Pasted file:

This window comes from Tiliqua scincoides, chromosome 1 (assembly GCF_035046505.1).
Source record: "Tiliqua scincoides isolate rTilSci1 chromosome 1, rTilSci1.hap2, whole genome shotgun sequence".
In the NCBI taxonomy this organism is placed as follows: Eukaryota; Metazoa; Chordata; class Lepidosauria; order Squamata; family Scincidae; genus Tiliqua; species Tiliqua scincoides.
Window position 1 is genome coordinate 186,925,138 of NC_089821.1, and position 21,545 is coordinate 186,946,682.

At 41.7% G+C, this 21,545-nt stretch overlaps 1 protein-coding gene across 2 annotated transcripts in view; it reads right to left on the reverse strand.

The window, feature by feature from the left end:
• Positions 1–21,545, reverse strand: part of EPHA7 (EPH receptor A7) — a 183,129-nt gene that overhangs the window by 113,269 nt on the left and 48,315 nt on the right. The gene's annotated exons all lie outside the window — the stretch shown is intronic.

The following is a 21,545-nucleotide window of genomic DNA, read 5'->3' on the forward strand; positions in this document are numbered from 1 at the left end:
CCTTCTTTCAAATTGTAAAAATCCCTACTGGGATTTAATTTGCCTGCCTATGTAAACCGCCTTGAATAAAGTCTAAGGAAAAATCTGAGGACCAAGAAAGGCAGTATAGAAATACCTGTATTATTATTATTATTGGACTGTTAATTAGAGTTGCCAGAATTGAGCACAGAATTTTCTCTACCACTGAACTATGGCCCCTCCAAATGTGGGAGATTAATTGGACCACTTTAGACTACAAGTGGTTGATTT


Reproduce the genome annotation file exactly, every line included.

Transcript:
This window comes from Tiliqua scincoides, chromosome 1 (assembly GCF_035046505.1).
Source record: "Tiliqua scincoides isolate rTilSci1 chromosome 1, rTilSci1.hap2, whole genome shotgun sequence".
In the NCBI taxonomy this organism is placed as follows: Eukaryota; Metazoa; Chordata; class Lepidosauria; order Squamata; family Scincidae; genus Tiliqua; species Tiliqua scincoides.
Window position 1 is genome coordinate 186,925,138 of NC_089821.1, and position 21,545 is coordinate 186,946,682.

At 41.7% G+C, this 21,545-nt stretch overlaps 1 protein-coding gene across 2 annotated transcripts in view; it reads right to left on the reverse strand.

The window, feature by feature from the left end:
• Positions 1–21,545, reverse strand: part of EPHA7 (EPH receptor A7) — a 183,129-nt gene that overhangs the window by 113,269 nt on the left and 48,315 nt on the right. The gene's annotated exons all lie outside the window — the stretch shown is intronic.

The following is a 21,545-nucleotide window of genomic DNA, read 5'->3' on the forward strand; positions in this document are numbered from 1 at the left end:
CCTTCTTTCAAATTGTAAAAATCCCTACTGGGATTTAATTTGCCTGCCTATGTAAACCGCCTTGAATAAAGTCTAAGGAAAAATCTGAGGACCAAGAAAGGCAGTATAGAAATACCTGTATTATTATTATTATTGGACTGTTAATTAGAGTTGCCAGAATTGAGCACAGAATTTTCTCTACCACTGAACTATGGCCCCTCCAAATGTGGGAGATTAATTGGACCACTTTAGACTACAAGTGGTTGATTT